I fully understand the concern about creating necessary incentives for the publishing industry to continue investing in India (see Prashant’s piece in the Business Standard for example). I will be the first person to accept that these publishers put in a lot of effort to bring to the market some phenomenal books (I can only speak for books in the legal education section) and frankly, they deserve to profit from it. But the more appropriate solution here would to my mind be a deliberative and not a legal one. Publishers and educators in India need to come together to determine how best to ensure access to material whilst making it a profitable venture for publishers. This is primarily, I think, the prerogative of the universities and the publishers, since the target market of the publishers for such books appears to be the universities and not the students (their attempt to suggest university-procured licences from IRRO is another strong indication of this fact). Which is why I think it is time for politicians such as Kapil Sibal and other members of the Ministry of Human Resources Development to engage with this issue.

And all of this is to not even begin to probe the quantum of damages sought, which I find the most misplaced. Rs. 60,00,000 in damages sought for less than 2.5% infringing use of the entire catalogue of books in question in this case? Seems a little absurd to me. The publishers will certainly try to advance evidence of lost sales and prospective losses, but the figure itself is shocking to me.

So to conclude, Delhi University & Rajeshwari Photocopy Services might appear to be underdogs against the might of Big Publishing in this case, but defend they can and defend they must. Unfortunately however, the unnecessary social and economic costs as a consequence of this litigation, will hardly be acknowledged.


  1. AvatarKumar Saurabh

    I think it is obvious that the present litigation was initiated not to clarify the legal position, rather to use litigation to coerce the underdogs to settle. Else bear the high cost of litigation.

    Something similar was the case when Cadilla got an injunction against amul on using “sugar free” which in my personal opinion is descriptive and not capable of use as a trademark.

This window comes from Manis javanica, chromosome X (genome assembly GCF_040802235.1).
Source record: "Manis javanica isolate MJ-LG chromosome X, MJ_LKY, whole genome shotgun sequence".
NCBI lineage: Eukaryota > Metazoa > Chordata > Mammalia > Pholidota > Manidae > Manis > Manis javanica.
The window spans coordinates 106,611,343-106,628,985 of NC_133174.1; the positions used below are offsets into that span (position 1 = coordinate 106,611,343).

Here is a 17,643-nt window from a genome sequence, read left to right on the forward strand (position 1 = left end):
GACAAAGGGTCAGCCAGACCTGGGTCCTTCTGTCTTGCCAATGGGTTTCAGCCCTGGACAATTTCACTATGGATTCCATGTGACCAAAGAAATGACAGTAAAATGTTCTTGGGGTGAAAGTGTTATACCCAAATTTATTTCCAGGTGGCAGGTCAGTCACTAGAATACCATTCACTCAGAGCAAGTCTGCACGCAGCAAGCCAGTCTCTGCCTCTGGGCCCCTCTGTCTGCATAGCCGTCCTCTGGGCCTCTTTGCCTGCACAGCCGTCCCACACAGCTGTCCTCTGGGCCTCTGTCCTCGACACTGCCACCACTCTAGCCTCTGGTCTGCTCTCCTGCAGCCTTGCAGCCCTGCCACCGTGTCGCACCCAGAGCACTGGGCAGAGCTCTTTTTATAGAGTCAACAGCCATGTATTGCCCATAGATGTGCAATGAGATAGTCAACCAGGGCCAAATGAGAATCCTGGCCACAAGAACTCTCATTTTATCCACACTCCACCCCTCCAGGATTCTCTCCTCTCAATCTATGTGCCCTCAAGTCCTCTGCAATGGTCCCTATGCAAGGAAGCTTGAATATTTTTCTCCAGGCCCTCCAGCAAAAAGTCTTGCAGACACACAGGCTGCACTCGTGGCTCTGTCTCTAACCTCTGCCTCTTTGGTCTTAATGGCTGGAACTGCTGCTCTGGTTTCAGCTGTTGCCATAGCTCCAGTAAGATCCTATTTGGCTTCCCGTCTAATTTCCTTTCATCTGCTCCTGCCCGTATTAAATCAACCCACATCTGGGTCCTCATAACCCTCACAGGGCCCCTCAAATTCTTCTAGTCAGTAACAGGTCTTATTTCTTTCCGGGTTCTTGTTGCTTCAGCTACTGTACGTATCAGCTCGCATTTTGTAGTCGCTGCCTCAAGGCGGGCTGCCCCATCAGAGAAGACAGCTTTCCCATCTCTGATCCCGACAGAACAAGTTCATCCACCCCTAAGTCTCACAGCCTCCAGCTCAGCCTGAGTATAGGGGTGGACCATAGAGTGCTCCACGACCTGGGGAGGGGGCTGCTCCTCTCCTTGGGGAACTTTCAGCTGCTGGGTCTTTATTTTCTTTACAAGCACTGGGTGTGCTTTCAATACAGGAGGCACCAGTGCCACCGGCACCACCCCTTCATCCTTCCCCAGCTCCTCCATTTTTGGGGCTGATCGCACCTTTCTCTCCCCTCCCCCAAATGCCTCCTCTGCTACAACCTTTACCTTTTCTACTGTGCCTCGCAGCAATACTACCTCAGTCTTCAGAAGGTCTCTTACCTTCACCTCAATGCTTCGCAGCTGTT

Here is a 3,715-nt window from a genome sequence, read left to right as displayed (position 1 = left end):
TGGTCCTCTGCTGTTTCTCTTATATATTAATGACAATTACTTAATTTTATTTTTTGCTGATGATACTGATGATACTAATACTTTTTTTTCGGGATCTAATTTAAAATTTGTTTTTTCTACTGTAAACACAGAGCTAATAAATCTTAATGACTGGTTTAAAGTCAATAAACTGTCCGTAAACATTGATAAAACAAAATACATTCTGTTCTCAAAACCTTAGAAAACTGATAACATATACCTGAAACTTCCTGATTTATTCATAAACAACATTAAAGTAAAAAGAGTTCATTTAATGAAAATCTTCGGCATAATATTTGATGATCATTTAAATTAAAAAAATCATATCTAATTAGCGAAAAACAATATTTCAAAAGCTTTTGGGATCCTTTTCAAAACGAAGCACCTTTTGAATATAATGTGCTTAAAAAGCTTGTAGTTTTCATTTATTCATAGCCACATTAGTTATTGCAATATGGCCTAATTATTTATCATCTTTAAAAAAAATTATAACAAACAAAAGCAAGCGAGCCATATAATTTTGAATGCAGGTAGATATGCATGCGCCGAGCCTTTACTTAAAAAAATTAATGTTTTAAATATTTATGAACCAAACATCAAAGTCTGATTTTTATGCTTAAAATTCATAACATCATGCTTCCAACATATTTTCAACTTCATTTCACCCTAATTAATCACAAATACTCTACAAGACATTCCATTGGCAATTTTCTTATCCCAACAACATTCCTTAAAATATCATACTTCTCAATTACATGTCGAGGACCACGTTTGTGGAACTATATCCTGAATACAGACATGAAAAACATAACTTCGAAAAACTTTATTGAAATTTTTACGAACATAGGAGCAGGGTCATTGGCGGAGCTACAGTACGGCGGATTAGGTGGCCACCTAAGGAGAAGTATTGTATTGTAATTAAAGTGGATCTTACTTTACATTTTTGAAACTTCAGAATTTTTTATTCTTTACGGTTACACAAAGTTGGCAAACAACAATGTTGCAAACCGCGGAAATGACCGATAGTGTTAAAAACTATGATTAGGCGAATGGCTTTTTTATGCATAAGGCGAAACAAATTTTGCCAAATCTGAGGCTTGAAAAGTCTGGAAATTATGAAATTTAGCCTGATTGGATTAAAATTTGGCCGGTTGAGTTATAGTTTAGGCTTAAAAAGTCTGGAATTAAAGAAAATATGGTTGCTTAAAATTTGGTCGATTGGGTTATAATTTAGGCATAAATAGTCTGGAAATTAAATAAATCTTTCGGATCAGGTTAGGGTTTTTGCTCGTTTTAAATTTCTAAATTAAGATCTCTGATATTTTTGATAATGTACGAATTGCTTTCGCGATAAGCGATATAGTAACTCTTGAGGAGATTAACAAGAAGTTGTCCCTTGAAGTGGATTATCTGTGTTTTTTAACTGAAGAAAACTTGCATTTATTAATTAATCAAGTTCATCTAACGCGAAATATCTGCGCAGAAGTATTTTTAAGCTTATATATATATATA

IPR litigation also depends on who has deeper pockets.

  2. AvatarPrashant Reddy

    Hi Amlan,

    Thanks for the clarification on the page numbers. I think you’ve been quite generous to the publishers – I think it is a monumental gaffe on their part to present such a shabby plaint in what they must have known would be a high-profile litigation.

    Regarding your opposition to a global standard, be that it as it may, let me repeat that fair use exceptions are not calculated as per the paying capacity of a person or college. The theoretical underpinnings of fair use are completely different and I’ve discussed this elsewhere. So yes, Harvard and a college in Bihar can theoretically have the same standard.


  3. AvatarAnonymous


    I see the discrepancies in the no. of pages copied as mentioned in the Plaint and the actual pages of the chapter copied. Whether the same is an error can only be judged on perusal of the course packs referred. Even going by the figures mentioned in the table provided by you, I feel the need to highlight a couple of things:

    • The total count of Serial No. 11 to 19 is 9 and not 8. (unless you would argue 10.10% at Serial No. 11 is less than 10% and not more)

    • Its interesting to note that you had the requisite information for Serial No.20 in your last post but don’t have it now after you realized the copying for this book is more than 10%.

    Run a simple Google search and you will find the total no. of pages for the three books missing in your table and that copying exceeds 10% in all the three.

    I am amused at how you much pain you have taken to overlook facts, just to state that “more than half of the books involved in this case do not infringe”. That obviously being based on the so called “ACCEPTED fair dealing threshold of 10%”. But I guess a drowning man will clutch at a straw!

  4. AvatarPrashant Reddy

    @Anon 11.45 pm: I think that would be quite a good idea – given the number of shabby plaints that we’ve seen in the recent past, it may actually be a good idea to send your plaints for vetting to either us or even a third year law student.


  5. AvatarAnonymous

    Kumar Saurabh,
    I have to add to your comments when you say “IPR litigation also depends on who has deeper pockets” the following
    “and who the lawyer you have engaged. I have noticed that the case law is based on face law”.

  6. AvatarSaurabh Seth


    Excellent analysis of the case in hand.

    I’m representing the poor Photocopy guy in the case, and have a strong feeling that the DU would not defend this properly. They will fend off all allegations and let the photocopy guy bear the brunt.

    We’ve already got show cause notices from the DU, so the intention is clear.